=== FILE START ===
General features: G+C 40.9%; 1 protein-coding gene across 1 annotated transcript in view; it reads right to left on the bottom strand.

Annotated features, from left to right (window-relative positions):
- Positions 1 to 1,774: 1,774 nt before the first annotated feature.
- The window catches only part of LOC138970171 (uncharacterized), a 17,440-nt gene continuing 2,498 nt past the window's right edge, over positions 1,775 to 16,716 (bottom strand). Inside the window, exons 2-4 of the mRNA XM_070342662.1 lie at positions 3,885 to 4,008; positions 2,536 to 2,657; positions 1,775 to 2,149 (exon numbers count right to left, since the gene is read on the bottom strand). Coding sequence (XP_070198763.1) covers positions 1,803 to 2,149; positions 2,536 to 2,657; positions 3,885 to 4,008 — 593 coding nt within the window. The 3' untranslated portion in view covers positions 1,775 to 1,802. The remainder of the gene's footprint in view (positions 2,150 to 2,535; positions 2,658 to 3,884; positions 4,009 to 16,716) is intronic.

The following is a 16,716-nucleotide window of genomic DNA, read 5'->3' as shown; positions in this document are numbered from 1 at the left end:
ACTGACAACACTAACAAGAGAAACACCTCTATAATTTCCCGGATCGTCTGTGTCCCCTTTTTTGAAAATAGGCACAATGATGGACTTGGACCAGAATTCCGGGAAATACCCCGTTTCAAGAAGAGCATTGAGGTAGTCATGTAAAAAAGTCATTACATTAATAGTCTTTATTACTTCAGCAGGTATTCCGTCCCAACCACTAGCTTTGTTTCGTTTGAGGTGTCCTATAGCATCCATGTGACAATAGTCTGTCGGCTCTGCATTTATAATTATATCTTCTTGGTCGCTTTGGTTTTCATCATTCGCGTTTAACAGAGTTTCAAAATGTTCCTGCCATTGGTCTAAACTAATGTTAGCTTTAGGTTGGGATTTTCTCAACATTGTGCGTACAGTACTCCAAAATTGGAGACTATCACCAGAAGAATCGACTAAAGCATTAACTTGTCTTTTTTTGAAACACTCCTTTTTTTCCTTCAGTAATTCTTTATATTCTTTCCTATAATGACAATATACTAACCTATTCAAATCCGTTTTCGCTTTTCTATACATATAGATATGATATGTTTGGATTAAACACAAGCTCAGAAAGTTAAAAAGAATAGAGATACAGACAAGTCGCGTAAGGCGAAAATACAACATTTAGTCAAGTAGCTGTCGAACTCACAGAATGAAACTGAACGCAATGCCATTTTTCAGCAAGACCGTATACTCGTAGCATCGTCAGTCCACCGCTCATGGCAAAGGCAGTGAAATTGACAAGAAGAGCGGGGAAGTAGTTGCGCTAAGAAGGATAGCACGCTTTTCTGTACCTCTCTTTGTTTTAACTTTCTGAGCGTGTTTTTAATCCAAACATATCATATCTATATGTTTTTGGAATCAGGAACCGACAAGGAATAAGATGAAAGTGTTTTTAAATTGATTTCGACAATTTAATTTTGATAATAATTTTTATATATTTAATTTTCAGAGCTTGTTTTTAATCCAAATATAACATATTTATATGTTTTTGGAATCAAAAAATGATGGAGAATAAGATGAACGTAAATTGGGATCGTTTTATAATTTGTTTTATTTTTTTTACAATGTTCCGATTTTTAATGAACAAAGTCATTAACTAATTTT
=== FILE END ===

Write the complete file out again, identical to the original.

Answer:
General features: G+C 40.9%; 1 protein-coding gene across 1 annotated transcript in view; it reads right to left on the bottom strand.

Annotated features, from left to right (window-relative positions):
- Positions 1 to 1,774: 1,774 nt before the first annotated feature.
- The window catches only part of LOC138970171 (uncharacterized), a 17,440-nt gene continuing 2,498 nt past the window's right edge, over positions 1,775 to 16,716 (bottom strand). Inside the window, exons 2-4 of the mRNA XM_070342662.1 lie at positions 3,885 to 4,008; positions 2,536 to 2,657; positions 1,775 to 2,149 (exon numbers count right to left, since the gene is read on the bottom strand). Coding sequence (XP_070198763.1) covers positions 1,803 to 2,149; positions 2,536 to 2,657; positions 3,885 to 4,008 — 593 coding nt within the window. The 3' untranslated portion in view covers positions 1,775 to 1,802. The remainder of the gene's footprint in view (positions 2,150 to 2,535; positions 2,658 to 3,884; positions 4,009 to 16,716) is intronic.

The following is a 16,716-nucleotide window of genomic DNA, read 5'->3' as shown; positions in this document are numbered from 1 at the left end:
ACTGACAACACTAACAAGAGAAACACCTCTATAATTTCCCGGATCGTCTGTGTCCCCTTTTTTGAAAATAGGCACAATGATGGACTTGGACCAGAATTCCGGGAAATACCCCGTTTCAAGAAGAGCATTGAGGTAGTCATGTAAAAAAGTCATTACATTAATAGTCTTTATTACTTCAGCAGGTATTCCGTCCCAACCACTAGCTTTGTTTCGTTTGAGGTGTCCTATAGCATCCATGTGACAATAGTCTGTCGGCTCTGCATTTATAATTATATCTTCTTGGTCGCTTTGGTTTTCATCATTCGCGTTTAACAGAGTTTCAAAATGTTCCTGCCATTGGTCTAAACTAATGTTAGCTTTAGGTTGGGATTTTCTCAACATTGTGCGTACAGTACTCCAAAATTGGAGACTATCACCAGAAGAATCGACTAAAGCATTAACTTGTCTTTTTTTGAAACACTCCTTTTTTTCCTTCAGTAATTCTTTATATTCTTTCCTATAATGACAATATACTAACCTATTCAAATCCGTTTTCGCTTTTCTATACATATAGATATGATATGTTTGGATTAAACACAAGCTCAGAAAGTTAAAAAGAATAGAGATACAGACAAGTCGCGTAAGGCGAAAATACAACATTTAGTCAAGTAGCTGTCGAACTCACAGAATGAAACTGAACGCAATGCCATTTTTCAGCAAGACCGTATACTCGTAGCATCGTCAGTCCACCGCTCATGGCAAAGGCAGTGAAATTGACAAGAAGAGCGGGGAAGTAGTTGCGCTAAGAAGGATAGCACGCTTTTCTGTACCTCTCTTTGTTTTAACTTTCTGAGCGTGTTTTTAATCCAAACATATCATATCTATATGTTTTTGGAATCAGGAACCGACAAGGAATAAGATGAAAGTGTTTTTAAATTGATTTCGACAATTTAATTTTGATAATAATTTTTATATATTTAATTTTCAGAGCTTGTTTTTAATCCAAATATAACATATTTATATGTTTTTGGAATCAAAAAATGATGGAGAATAAGATGAACGTAAATTGGGATCGTTTTATAATTTGTTTTATTTTTTTTACAATGTTCCGATTTTTAATGAACAAAGTCATTAACTAATTTT